With macro-based malware infections on the rise, Microsoft has launched a new Office 2016 feature that can help enterprise admins neuter the threat.
Macros are disabled by default in Word, Excel and PowerPoint but attackers behind the banking malware Dridex and the more recent Locky ransomware have well-honed techniques to trick targets into enabling them, allowing malicious macros in email attachments to install malware on a PC.
Microsoft says despite periodic lulls in macro-based malware infections over the past year, they're still increasing and that 98 percent of threats that target Office use malicious macros.
The main risk from macros stems from human curiosity sparked by email with attractive subject headers.
Microsoft noted in a report last year that, "It appears that users have become so accustomed to clicking the Enable content or similar warning bars in Microsoft Office products that they are now confident in being able to determine the perceived risk versus the potential gain."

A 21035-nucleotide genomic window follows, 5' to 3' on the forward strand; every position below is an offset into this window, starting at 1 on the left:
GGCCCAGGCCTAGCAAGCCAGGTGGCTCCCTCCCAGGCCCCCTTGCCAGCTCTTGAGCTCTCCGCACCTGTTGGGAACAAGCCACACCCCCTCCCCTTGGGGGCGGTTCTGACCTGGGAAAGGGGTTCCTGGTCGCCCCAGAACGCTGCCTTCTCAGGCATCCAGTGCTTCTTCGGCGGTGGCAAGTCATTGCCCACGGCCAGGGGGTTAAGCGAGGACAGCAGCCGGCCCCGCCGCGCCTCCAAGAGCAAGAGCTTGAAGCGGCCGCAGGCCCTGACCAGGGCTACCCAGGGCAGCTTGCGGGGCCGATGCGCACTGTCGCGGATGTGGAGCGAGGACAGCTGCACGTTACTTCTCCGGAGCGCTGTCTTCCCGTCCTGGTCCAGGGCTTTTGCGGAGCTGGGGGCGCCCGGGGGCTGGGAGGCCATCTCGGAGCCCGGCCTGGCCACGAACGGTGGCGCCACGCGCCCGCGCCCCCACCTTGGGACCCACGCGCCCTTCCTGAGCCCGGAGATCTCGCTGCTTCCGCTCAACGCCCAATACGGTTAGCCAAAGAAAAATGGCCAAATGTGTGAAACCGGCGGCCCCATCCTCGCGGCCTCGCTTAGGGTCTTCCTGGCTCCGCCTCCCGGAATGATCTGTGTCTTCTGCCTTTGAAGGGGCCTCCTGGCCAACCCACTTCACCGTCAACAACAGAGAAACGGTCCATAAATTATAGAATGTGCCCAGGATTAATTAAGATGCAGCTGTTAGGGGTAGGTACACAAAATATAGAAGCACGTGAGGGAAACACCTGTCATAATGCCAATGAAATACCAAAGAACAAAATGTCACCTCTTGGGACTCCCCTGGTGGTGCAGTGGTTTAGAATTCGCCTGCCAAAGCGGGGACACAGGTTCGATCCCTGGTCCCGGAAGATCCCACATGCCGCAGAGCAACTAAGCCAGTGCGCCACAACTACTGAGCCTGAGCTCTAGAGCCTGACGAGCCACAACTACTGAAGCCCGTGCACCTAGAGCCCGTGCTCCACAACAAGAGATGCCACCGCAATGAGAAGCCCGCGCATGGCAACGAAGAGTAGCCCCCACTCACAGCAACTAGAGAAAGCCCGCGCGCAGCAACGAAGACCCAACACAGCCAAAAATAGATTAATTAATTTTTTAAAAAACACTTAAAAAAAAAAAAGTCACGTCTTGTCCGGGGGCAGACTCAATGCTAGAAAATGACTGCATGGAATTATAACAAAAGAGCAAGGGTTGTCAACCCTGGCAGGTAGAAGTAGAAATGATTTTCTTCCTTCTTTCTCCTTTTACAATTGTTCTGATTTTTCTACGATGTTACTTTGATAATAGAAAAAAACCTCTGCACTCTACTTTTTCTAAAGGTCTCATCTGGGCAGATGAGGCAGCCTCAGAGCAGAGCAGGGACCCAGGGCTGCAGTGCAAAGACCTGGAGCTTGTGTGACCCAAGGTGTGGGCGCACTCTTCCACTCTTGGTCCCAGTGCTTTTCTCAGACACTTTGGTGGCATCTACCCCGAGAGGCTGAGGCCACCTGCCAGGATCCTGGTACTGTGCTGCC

The new "tactical" security feature in Office 2016 allows admins to set scenario-based rules that block macros and prevent users from enabling them in high-risk situations, such as when documents arrive from the internet.
From Group Policy in Office 2016, admins can block macros for documents downloaded from cloud services such as Microsoft One, Google Drive and Dropbox.
If the organization uses Outlook and Exchange for email, macros in attached documents from outside the business can also be blocked. Finally, macros can be blocked for documents from public shares, such as file-sharing sites.
If an admin enables macro-blocking for all Office users, it will prevent users from exiting the Protected View sandbox when opening Word documents in Outlook. In Protected View, macros are disabled by default.
If an employee attempts to follow an attacker's instructions and exit the sandbox mode, they will see a red-bar notification at the top of the document, stating that the administrator has blocked macros in this document. They also will not be able to exit Protected View.
Microsoft notes that if the policy impacts scenarios where macros are legitimately used, staff would need to work with admins to find alternative workflows.
Another enterprise security threat that Microsoft is addressing through Office is so-called CEO-spoofing, or business email compromise, which Snapchat and several other companies have fallen victim to in recent months.
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